A CURE FOR OLD AGE

 

Announcer (in a deep, manly, announcer voice): Stay tuned at the end of this blog for a chance to win free prizes. Now excuse me while I go smoke a couple more packs of cigarettes so my voice gets even deeper and manlier.

When I was young I used to have a fairly good-looking physique, or at least a fairly human-looking physique. Today I stand naked in front of a mirror and the mirror and I both shield our eyes and throw up a little in our mouths. Some species of ogre is staring back at me from the mirror, and not even one of the better-looking ogres, but an ogre that couldn’t get a date for the ogre prom if his life depended on it, an ogre that even the other ogres tease and make fun of for looking goofy. And where did all this hair come from? It’s as if an evil Tinkerbell splattered me with magic hair dust. I have hair everywhere. It crawls out of my nose and ears. Every inch of my body has hair. I’m slowly turning into a giant ogre Chia Pet.
My energy is gone, too. Have you ever heard stories about young men who would work all day chopping down a forest with a pocket knife, then go out drinking, partying and carousing with women all night, and without going to bed, go out and chop down another forest in the morning? Young men who would go for days without sleep and have the energy of someone who just got up from a full night’s rest? When I was young, I was one of those guys who heard stories like that, and I could listen to those stories for hours—or at least until I went to bed at ten—and it wouldn’t tire me out at all. Now just writing about it makes me want to take a nap.
I haven’t been to the doctor to get checked yet, but I know what the problem is. I’m coming down with Old Age. It’s a hereditary thing. My father was afflicted with Old Age as was his father before him. It runs in our family. I think my grandfather was born with it, because I don’t remember a time when he didn’t have Old Age. My father got Old Age when I was a teenager. It made him very stupid. I remember wondering how a thirteen year old like me could be so much smarter than someone his age. It of course was the Old Age that made him stupid. He did go into remission eventually, and by the time I reached my thirties, he had recovered considerably with the intelligence part at least.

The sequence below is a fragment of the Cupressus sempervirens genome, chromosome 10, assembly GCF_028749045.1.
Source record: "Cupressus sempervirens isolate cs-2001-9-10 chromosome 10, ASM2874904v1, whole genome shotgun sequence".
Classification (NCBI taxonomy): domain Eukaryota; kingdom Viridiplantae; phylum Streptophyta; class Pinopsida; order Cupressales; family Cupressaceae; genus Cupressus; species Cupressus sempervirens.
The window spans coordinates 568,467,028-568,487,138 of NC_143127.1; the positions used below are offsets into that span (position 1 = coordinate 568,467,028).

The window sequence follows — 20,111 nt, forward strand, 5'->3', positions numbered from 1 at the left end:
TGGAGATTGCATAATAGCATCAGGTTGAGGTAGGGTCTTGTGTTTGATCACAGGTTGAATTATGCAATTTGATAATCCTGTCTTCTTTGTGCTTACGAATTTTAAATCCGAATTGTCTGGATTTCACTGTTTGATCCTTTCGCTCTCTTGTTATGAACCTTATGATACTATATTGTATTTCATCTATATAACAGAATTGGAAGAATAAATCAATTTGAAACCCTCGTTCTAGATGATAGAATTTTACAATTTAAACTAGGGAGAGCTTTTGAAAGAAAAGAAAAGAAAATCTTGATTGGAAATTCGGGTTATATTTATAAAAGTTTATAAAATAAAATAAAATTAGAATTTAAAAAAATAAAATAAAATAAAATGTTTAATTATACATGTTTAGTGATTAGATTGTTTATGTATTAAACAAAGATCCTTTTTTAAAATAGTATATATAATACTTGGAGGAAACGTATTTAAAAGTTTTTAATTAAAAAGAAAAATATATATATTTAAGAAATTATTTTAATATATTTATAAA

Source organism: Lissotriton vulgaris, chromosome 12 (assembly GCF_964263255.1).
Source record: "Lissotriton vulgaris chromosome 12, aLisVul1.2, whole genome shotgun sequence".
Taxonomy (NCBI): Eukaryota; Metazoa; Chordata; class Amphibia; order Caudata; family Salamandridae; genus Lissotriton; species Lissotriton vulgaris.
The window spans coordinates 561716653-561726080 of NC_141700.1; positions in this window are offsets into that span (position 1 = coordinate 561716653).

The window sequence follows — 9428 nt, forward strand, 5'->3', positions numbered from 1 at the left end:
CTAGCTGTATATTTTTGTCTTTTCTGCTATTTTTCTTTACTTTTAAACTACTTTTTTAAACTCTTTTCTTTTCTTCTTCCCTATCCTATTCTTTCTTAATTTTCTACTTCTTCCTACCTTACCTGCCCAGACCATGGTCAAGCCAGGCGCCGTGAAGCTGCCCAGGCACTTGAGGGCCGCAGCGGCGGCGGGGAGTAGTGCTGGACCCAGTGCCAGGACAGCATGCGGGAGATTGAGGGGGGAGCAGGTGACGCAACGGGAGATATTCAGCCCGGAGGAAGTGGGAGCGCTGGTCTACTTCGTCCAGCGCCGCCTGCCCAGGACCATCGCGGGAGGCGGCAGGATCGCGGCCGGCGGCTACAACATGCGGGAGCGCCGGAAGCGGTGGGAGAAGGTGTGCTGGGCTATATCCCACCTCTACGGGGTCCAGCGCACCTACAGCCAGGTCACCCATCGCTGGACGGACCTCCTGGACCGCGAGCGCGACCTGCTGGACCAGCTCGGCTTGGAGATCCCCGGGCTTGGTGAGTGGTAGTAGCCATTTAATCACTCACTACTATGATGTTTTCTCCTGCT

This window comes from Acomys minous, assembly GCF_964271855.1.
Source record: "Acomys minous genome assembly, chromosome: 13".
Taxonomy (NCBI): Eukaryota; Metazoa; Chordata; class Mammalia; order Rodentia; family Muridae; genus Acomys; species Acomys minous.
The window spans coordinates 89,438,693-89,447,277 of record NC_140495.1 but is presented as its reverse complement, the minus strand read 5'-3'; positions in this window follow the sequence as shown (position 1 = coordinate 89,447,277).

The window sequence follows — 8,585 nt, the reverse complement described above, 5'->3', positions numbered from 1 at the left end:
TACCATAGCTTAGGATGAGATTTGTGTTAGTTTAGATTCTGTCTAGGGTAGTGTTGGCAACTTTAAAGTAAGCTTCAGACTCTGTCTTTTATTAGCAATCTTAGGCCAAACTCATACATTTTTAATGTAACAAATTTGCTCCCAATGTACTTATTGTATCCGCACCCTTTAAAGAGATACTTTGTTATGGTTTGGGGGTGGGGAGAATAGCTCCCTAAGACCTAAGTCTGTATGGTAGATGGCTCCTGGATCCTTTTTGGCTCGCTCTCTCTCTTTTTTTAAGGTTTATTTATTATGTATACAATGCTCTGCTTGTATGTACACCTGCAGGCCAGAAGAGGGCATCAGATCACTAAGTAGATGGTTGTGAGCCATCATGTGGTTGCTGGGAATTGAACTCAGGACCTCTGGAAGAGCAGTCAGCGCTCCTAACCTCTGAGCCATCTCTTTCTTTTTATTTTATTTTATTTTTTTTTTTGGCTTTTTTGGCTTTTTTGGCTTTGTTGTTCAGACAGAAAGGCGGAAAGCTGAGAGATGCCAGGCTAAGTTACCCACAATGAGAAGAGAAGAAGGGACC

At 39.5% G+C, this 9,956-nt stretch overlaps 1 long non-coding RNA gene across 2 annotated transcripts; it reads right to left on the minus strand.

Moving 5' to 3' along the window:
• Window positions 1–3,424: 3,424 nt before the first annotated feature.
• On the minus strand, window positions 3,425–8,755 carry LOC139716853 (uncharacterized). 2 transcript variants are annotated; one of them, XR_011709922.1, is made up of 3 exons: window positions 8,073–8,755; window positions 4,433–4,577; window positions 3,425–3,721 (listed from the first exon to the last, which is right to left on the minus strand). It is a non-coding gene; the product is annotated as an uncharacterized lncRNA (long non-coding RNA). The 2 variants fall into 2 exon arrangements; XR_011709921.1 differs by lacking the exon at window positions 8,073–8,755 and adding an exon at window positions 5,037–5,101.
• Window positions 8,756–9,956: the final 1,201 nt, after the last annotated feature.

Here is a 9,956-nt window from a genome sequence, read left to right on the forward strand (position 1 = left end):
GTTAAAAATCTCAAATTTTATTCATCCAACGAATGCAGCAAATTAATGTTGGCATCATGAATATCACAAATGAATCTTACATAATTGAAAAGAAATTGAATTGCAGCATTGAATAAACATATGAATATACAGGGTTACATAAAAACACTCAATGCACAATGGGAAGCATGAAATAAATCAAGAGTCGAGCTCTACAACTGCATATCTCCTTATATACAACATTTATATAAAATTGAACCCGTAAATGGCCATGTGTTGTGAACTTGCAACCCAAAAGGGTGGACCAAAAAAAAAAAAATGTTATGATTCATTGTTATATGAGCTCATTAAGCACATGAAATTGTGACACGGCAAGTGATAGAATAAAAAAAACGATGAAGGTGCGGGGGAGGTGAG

Old Age is a disease that carries an embarrassing stigma with it like an STD. People will deny they have it, especially women, and they go to great lengths to mask the signs and symptoms with special creams, paints and dyes. For some it works for a while, but it’s like zombies putting on lipstick and hoping nobody notices they’re zombies. There’s an old saying, “You can fool some of the people some of the time, but you’re the only fool you can fool all of the time.” (Or something like that. I can’t remember. Loss of memory is one of the symptoms of Old Age.) I think it applies here. You can put a Band-Aid on a goiter, but eventually people are going to notice the goiter.
Old Age is a chronic illness with no known cure. Complications from Old Age are the leading cause of deaths worldwide. (Okay, I’m guessing here. To know for sure would require extensive research and it’s easier just to make stuff up.) As devastating as this disease is, I don’t know of a single organization working on a cure or even a vaccine, and I know why. Old Age effects mainly the elderly, and nobody cares about a bunch of wrinkled old Chia Pets. Wait until cute babies and sweet little kids start coming down with Old Age, then there will be fundraisers and telethons up the wazoo. Well I for one am not going to wait that long. Starting right now, I’m going to work endlessly until at least ten o’clock to find a cure for this scourge of humanity. If you have a few thousand or an extra million dollars laying around—my motto: no donation is ever too large—and want to help with a good cause, you know how to get ahold of me. Just be very careful that you get the address right, because there are a lot of scams out there.
Announcer (in an even deeper, manlier, announcer voice): Starting today you can register for a chance to win a signed copy of THE ALMOND PEOPLE on Goodreads. (cough, cough) Just follow the link below and sign up. Two copies will be given away, and it’s entirely free. Not even postage and handling, because that’s where the scammers get you.
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About thewritingdeputy

Joel Jurrens was a deputy sheriff for 26 years until he retired in 2013. He has published three novels: In The Sticks, Graves of His Personal Liking and County Ops: The Vengeance of Gable Fitzgerald. He tries to keep his blog light and humorous and sometimes downright silly.
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